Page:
Being primarily a sports shooter, I jump at the chance to shoot an assignment like this one. "Sadie" the horse towed fallen soldiers' carriages at Arlington National Cemetery, was a member of the Virginia Beach Police force and for the last decade, she's been a therapy horse at the EquiKids Therapeutic Riding Program in Pungo. You can read more about Sadie here.
As always, thanks for looking!
Another high school football season has come and gone, and with it came a few memorable frames as well as some new memories. One of which was witnessing Norview's Kavon Lawson catch the game-winning touchdown and on the very next play, secure the win with a game-ending, last second heave interception seen here. I've seen countless kids go on to play in the NFL and I'm sure in a few short years, you'll see some of these guys there too. As always, thanks for looking.
Just catching up on some recent work. Thanks for looking!
The season is here and like I predicted, it's hot. OK, predicting hot weather in the area in early September isn't exactly going out on a limb. This I do know: it's always a blast working the games. Below is a Week 1 recap as well as Harry's look ahead. Thanks for looking.
It's almost here. So in the meantime, get to know your 2016 Monarchs (per Harry Minium)
Five questions as ODU kicks off summer practice on Monday
Mercilessly for Old Dominion football followers, the scoreboard at Foreman Field shut down minutes after the regular-season finale last season.
Florida Atlantic had just kicked two fourth-quarter field goals to come away with a victory that knocked ODU out of a bowl game and added a bitter punctuation mark to the Monarchs' first losing season .
The score has been on the minds of the ODU players ever since. Coach Bobby Wilder made sure by having staff members place a poster on a wall that faces players as they enter the locker room.
It says, simply: FAU 33, ODU 31.
"That loss was heartbreaking," said redshirt senior TJ Ricks, who was Conference USA's leading tackler last season. "Our seniors, I came in here with them, and I felt so bad for them. No one wants to have that feeling again.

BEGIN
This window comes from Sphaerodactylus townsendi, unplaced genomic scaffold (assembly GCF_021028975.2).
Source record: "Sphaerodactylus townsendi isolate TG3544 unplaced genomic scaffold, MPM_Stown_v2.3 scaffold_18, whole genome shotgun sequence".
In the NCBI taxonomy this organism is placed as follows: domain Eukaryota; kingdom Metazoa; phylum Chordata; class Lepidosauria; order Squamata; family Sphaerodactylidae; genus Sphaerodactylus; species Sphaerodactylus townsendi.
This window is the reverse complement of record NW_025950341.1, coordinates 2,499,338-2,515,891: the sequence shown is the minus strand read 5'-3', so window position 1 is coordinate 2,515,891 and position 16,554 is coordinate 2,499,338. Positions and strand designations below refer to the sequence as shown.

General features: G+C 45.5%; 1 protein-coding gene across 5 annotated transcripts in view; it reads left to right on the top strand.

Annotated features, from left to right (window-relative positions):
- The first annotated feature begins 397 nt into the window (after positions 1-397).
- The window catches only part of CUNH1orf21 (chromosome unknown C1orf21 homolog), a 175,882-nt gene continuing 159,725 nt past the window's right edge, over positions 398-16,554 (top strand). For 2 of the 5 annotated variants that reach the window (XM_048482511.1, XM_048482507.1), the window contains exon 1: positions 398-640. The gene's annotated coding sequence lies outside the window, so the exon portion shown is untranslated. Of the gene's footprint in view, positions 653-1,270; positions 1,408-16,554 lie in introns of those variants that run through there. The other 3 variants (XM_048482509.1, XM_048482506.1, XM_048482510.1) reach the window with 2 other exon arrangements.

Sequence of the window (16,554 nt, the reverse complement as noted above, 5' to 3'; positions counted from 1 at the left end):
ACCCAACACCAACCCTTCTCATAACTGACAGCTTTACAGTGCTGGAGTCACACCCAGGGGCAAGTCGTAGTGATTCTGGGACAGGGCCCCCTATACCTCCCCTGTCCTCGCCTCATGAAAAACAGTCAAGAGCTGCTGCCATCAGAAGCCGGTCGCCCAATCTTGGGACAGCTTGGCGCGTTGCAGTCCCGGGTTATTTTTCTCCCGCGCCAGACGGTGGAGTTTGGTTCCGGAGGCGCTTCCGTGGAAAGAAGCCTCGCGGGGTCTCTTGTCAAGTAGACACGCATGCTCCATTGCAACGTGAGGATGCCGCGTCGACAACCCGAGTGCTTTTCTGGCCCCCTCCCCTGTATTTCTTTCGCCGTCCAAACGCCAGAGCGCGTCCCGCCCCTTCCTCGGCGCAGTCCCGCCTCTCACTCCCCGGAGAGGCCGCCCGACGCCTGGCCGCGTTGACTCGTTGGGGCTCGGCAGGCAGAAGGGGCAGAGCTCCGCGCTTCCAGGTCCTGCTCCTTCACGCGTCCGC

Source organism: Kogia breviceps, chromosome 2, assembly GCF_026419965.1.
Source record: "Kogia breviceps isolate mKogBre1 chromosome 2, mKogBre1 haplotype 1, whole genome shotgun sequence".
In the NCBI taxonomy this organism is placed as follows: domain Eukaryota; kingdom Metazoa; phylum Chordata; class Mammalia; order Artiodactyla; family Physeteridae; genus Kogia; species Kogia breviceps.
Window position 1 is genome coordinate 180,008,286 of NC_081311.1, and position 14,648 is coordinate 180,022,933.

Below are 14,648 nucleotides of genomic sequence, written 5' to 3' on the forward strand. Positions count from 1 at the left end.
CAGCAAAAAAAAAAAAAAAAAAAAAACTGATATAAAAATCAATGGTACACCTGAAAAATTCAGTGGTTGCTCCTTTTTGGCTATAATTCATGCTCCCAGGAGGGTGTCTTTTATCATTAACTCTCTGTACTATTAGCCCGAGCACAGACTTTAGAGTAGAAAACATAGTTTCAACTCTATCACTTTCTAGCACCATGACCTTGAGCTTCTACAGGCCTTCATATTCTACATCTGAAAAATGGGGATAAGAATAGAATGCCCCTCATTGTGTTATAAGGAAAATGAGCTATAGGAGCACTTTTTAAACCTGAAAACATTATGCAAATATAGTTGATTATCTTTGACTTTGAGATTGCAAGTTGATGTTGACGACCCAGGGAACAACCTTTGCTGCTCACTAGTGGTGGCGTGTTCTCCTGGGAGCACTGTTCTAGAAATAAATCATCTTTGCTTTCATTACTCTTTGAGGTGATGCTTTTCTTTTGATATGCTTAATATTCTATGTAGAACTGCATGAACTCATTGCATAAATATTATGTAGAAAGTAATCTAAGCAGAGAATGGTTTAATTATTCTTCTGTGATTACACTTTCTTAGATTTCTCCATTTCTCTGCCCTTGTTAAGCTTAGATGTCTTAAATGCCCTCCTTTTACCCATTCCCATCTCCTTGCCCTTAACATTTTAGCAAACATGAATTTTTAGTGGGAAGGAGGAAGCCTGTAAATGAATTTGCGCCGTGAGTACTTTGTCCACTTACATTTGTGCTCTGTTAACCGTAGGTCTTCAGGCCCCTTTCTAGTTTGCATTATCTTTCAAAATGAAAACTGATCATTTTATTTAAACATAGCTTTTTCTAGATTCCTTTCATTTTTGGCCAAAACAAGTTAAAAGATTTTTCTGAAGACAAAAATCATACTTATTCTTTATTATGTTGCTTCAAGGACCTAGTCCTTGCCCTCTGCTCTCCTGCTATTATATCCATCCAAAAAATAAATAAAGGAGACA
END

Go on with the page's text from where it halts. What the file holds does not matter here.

"It's so important that we go to a bowl game this season. It's the most important thing."
ODU would become bowl eligible with six victories, and a year ago, that would have been good enough. But C-USA's bowl line-up decreases from seven bowls to six, meaning seven victories might be necessary.
Prognosticators aren't optimistic . The C-USA media picked the Monarchs sixth in the seven-team East Division and USA Today picked ODU fourth. The Orlando Sentinel ranks ODU 95th nationally, and there are 84 bowl bids.
As the Monarchs begin fall workouts on Monday, here are five key questions they face:
Will the offensive line struggle again as it did last year?
New offensive line coach Chris Malone, a former Virginia Tech standout, has brought a more demanding work ethic .
Offensive coordinator Brian Scott installed a pass-option attack that should lessen pressure on the line. ODU also will employ a tight end, which should provide some additional blocking up front.
But two starters and four backups are gone from a line that often could not open holes for running backs or ODU's quarterbacks consistently.
Four players have starting experience, including redshirt seniors Troy Butler and Tyler Compton. Yet, three redshirt freshmen will play key roles, including Devin Hannan. He is slated to start at left tackle, where he will protect quarterbacks' blind side.
"We're going to be fine," Malone says. If so, that bodes well for ODU.
How is depth elsewhere on offense?
It's outstanding. ODU ended last season with just two able-bodied quarterbacks, but has six as practice begins. David Washington, who is coming off knee surgery, and Shuler Bentley split time at quarterback in 2015, and they should give Scott plenty of options.
There are nine running backs, led by Ray Lawry, the league's leading rusher last season. Backup Jeremy Cox ran well as a freshman. Josh Marriner, a transfer from UConn, will find a place on the field somewhere.
ODU has 22 receivers, including three returning starters and Melvin Vaughn, a 6-foot-3, 259-pound senior who is set to start at tight end.
Injuries to Vaughn and Adam Swann forced ODU to abandon plans to employ a tight end last season. But ODU goes eight deep in tight ends this fall, including four freshmen or redshirt freshmen.